A Blue Lutari pushed an ice-cream cart, calling, "Cold treats! Coooold treats."

      Laughter came to her ears from an Island Krawk and his White Kacheek companion, splashing in the shallow water nearby. They looked so happy.

      A frisbee whizzed past her head. She swam to where it lay bobbing on the wave, and tossed it back to the Christmas Aisha who had thrown it.

      "Thank you!" he said, and Xurray felt a smile spread on her face. "Would you like to join us?"

      "Sure," she answered, surprised at the cheer in her own voice.

      And before she knew it, she was tossing the frisbee back and forth with two strangers, jumping up and down on the sand to the rhythm of the waves. If only he could see me now, she thought. Then she quickly pushed the thought out of her mind. No, she wasn't performing for anyone now. She wasn't being pretty or happy for anyone. It was okay, and healthy, to be happy on her own.

      Knowing how to enjoy life was a gift. It was a gift he had given her, and it would stay with her, even now that he was gone.

      Sadness welled up again, but mingled in it was gratitude. Gratitude overpowering her, like the waves.

      When lunchtime came, Xurray stood up and let the water fall off her shoulders. "That was fun," she said to the Aisha, "but I should go back to work now. Thank you for having me."

      "Sure thing!" the Aisha said, his goggles shining in the sun. "Thanks for joining us. What was your name again?"

      "Xurray. And yours?"

      "Tomas. And this here's my sister Milly." He indicated the Brown Kyrii next to him, who beamed. "Do you come here often?"

      "Not really," Xurray began to say, but quickly checked herself: "Yes. Just not usually so early. I used to come in the evening with-- well, he's gone now."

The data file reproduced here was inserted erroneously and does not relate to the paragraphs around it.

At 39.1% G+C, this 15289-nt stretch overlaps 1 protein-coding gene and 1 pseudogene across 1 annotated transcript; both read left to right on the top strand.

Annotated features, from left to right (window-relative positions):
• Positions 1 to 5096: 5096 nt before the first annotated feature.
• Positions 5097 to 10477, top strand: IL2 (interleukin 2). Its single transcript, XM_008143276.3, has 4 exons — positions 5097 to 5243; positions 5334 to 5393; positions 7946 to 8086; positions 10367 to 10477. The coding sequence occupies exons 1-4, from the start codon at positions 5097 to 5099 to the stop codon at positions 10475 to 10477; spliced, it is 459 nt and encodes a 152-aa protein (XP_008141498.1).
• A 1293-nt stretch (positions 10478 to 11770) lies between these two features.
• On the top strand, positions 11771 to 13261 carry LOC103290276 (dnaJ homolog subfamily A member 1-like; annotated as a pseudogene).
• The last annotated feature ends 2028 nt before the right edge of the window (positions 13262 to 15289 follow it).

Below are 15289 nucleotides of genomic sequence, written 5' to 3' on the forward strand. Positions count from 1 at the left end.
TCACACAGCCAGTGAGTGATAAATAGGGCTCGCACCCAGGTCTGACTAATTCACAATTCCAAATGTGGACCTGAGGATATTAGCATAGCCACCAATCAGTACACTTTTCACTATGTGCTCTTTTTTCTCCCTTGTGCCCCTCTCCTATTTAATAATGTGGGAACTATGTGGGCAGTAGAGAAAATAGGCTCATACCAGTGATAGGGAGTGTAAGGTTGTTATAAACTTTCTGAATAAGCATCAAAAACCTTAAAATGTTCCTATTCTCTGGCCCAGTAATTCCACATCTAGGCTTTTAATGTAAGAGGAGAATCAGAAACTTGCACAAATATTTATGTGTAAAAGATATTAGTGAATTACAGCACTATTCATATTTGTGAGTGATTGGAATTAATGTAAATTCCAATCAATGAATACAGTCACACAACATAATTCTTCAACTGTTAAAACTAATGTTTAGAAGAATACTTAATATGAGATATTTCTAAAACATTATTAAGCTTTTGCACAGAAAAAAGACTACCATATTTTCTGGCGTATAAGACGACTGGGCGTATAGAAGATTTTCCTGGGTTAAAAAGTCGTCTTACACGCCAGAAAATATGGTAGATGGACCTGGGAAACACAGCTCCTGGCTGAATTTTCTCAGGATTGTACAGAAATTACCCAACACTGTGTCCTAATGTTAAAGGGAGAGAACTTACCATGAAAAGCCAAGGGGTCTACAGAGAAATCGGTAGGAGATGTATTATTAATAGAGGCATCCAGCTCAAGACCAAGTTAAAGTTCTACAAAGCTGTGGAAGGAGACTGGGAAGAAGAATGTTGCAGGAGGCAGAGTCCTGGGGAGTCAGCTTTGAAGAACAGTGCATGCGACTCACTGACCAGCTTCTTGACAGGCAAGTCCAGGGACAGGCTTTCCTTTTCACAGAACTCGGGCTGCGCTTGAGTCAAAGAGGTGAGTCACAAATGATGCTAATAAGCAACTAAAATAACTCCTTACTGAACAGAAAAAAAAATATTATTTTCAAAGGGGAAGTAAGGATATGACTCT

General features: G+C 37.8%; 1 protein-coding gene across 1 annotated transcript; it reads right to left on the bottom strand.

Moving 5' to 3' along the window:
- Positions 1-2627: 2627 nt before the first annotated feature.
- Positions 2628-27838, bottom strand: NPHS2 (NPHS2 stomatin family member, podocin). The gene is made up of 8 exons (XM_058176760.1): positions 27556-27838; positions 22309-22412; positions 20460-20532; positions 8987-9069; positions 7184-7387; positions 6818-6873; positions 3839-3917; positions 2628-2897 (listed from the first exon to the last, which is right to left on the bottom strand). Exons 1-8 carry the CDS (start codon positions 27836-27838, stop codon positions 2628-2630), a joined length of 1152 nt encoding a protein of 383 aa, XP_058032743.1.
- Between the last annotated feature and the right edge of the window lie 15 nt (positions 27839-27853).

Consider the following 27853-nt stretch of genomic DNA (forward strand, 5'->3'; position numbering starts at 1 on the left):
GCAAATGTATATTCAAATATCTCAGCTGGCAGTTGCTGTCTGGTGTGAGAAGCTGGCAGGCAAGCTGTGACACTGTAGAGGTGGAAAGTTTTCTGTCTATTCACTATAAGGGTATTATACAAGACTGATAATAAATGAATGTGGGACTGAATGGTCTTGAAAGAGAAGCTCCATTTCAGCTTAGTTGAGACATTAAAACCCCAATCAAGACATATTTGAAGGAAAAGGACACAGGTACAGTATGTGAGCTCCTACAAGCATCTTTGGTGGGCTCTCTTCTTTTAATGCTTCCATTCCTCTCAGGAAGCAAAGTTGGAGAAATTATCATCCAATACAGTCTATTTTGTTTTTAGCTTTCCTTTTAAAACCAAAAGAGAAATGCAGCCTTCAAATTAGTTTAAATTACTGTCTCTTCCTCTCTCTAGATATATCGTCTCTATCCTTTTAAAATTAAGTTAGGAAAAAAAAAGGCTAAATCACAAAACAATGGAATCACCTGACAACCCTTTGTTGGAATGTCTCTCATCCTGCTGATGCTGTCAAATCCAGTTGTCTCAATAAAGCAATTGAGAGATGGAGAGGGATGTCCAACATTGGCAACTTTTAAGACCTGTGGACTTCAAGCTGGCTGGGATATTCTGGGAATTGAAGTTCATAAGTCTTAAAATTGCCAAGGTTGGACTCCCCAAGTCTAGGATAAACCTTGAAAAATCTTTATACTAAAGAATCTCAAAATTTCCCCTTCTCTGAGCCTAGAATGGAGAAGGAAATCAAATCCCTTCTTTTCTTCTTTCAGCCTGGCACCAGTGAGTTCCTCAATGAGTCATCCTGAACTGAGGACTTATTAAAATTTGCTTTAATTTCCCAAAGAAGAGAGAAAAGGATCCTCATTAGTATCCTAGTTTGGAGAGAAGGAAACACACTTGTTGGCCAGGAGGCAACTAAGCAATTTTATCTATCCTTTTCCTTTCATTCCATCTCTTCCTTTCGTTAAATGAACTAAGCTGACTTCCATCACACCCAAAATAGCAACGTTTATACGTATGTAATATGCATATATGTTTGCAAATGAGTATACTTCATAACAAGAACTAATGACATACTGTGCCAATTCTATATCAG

The Aisha pushed up his goggles. "Ah. Well, take care, hey? You did well today. Milly and I will be here most days, if you ever want to join us again."

      "Yeah, thanks. See you soon, maybe."

      "See you."

      Xurray's sandals and towel were waiting for her where she'd left them. As she walked toward them, she passed by the beached sailboat again. It wasn't such a sad thing after all, she decided. It had seen some fun during its time. Now it was just relaxing in the sun, like that Elderlygirl Mynci, who didn't look at all sad to be old or alone. She looked comfortable, in fact. Independent. She looked like she would continue to live fully for many years.

      The Elderlygirl Mynci turned a page, looked up, and happened to catch Xurray's gaze. Both women smiled. The Mynci's eyes looked lovely through those round glasses, faded with age now, but wise. Maybe in a few decades' time, Xurray would be like that too. Wise and unafraid.

      All along the open shore, Xurray saw smiles. She knew that none of her worries would be resolved today, or tomorrow. But amidst the loneliness and uncertainty, there were still moments of joy. There was still a lot she had yet to experience, a lot to look forward to.

      As Xurray the Custard Blumaroo started up the steps again, headed back to her desk, the path ahead seemed full of possibility. Life without her companion for the past year was hard, but it wouldn't be all dark. She would make new friends and continue to enjoy the little moments. The brilliance of the sunlight, the joy of the water on her feet, all of these blessings would stay with her. She was going to be okay.

      The End.